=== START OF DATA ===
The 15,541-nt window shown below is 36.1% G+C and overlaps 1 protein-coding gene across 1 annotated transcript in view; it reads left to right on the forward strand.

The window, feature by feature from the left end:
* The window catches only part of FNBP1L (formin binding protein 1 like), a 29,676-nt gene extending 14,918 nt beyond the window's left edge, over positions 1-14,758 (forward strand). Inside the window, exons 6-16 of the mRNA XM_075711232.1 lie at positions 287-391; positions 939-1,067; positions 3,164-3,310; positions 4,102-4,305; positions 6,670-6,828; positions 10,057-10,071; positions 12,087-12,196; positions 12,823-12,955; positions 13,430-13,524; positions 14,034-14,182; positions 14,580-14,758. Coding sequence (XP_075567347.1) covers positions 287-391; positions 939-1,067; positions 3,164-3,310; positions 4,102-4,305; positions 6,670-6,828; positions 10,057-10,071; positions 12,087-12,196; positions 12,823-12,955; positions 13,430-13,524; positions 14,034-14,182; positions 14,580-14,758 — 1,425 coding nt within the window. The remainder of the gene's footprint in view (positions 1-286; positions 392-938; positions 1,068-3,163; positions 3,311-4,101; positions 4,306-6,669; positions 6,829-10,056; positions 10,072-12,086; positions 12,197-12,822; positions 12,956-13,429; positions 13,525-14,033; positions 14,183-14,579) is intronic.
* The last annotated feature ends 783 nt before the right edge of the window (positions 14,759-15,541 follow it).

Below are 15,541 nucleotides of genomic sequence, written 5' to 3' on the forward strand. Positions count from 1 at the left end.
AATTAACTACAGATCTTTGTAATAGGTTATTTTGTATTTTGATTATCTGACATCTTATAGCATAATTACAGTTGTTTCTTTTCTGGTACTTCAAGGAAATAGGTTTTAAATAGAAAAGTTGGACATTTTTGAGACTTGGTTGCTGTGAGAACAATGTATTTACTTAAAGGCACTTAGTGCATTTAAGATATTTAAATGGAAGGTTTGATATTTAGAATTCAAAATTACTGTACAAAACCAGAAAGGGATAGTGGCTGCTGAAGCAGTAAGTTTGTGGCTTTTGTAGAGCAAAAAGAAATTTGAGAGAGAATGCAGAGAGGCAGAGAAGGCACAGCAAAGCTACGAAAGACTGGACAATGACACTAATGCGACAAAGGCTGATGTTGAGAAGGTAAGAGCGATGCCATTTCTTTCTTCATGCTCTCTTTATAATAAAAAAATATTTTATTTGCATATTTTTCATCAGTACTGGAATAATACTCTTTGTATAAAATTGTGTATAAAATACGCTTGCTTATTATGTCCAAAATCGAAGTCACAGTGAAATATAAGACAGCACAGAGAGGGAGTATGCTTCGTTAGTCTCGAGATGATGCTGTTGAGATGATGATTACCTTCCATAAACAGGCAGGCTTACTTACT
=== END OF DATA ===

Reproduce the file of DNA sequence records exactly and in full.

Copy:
The 15,541-nt window shown below is 36.1% G+C and overlaps 1 protein-coding gene across 1 annotated transcript in view; it reads left to right on the forward strand.

The window, feature by feature from the left end:
* The window catches only part of FNBP1L (formin binding protein 1 like), a 29,676-nt gene extending 14,918 nt beyond the window's left edge, over positions 1-14,758 (forward strand). Inside the window, exons 6-16 of the mRNA XM_075711232.1 lie at positions 287-391; positions 939-1,067; positions 3,164-3,310; positions 4,102-4,305; positions 6,670-6,828; positions 10,057-10,071; positions 12,087-12,196; positions 12,823-12,955; positions 13,430-13,524; positions 14,034-14,182; positions 14,580-14,758. Coding sequence (XP_075567347.1) covers positions 287-391; positions 939-1,067; positions 3,164-3,310; positions 4,102-4,305; positions 6,670-6,828; positions 10,057-10,071; positions 12,087-12,196; positions 12,823-12,955; positions 13,430-13,524; positions 14,034-14,182; positions 14,580-14,758 — 1,425 coding nt within the window. The remainder of the gene's footprint in view (positions 1-286; positions 392-938; positions 1,068-3,163; positions 3,311-4,101; positions 4,306-6,669; positions 6,829-10,056; positions 10,072-12,086; positions 12,197-12,822; positions 12,956-13,429; positions 13,525-14,033; positions 14,183-14,579) is intronic.
* The last annotated feature ends 783 nt before the right edge of the window (positions 14,759-15,541 follow it).

Below are 15,541 nucleotides of genomic sequence, written 5' to 3' on the forward strand. Positions count from 1 at the left end.
AATTAACTACAGATCTTTGTAATAGGTTATTTTGTATTTTGATTATCTGACATCTTATAGCATAATTACAGTTGTTTCTTTTCTGGTACTTCAAGGAAATAGGTTTTAAATAGAAAAGTTGGACATTTTTGAGACTTGGTTGCTGTGAGAACAATGTATTTACTTAAAGGCACTTAGTGCATTTAAGATATTTAAATGGAAGGTTTGATATTTAGAATTCAAAATTACTGTACAAAACCAGAAAGGGATAGTGGCTGCTGAAGCAGTAAGTTTGTGGCTTTTGTAGAGCAAAAAGAAATTTGAGAGAGAATGCAGAGAGGCAGAGAAGGCACAGCAAAGCTACGAAAGACTGGACAATGACACTAATGCGACAAAGGCTGATGTTGAGAAGGTAAGAGCGATGCCATTTCTTTCTTCATGCTCTCTTTATAATAAAAAAATATTTTATTTGCATATTTTTCATCAGTACTGGAATAATACTCTTTGTATAAAATTGTGTATAAAATACGCTTGCTTATTATGTCCAAAATCGAAGTCACAGTGAAATATAAGACAGCACAGAGAGGGAGTATGCTTCGTTAGTCTCGAGATGATGCTGTTGAGATGATGATTACCTTCCATAAACAGGCAGGCTTACTTACT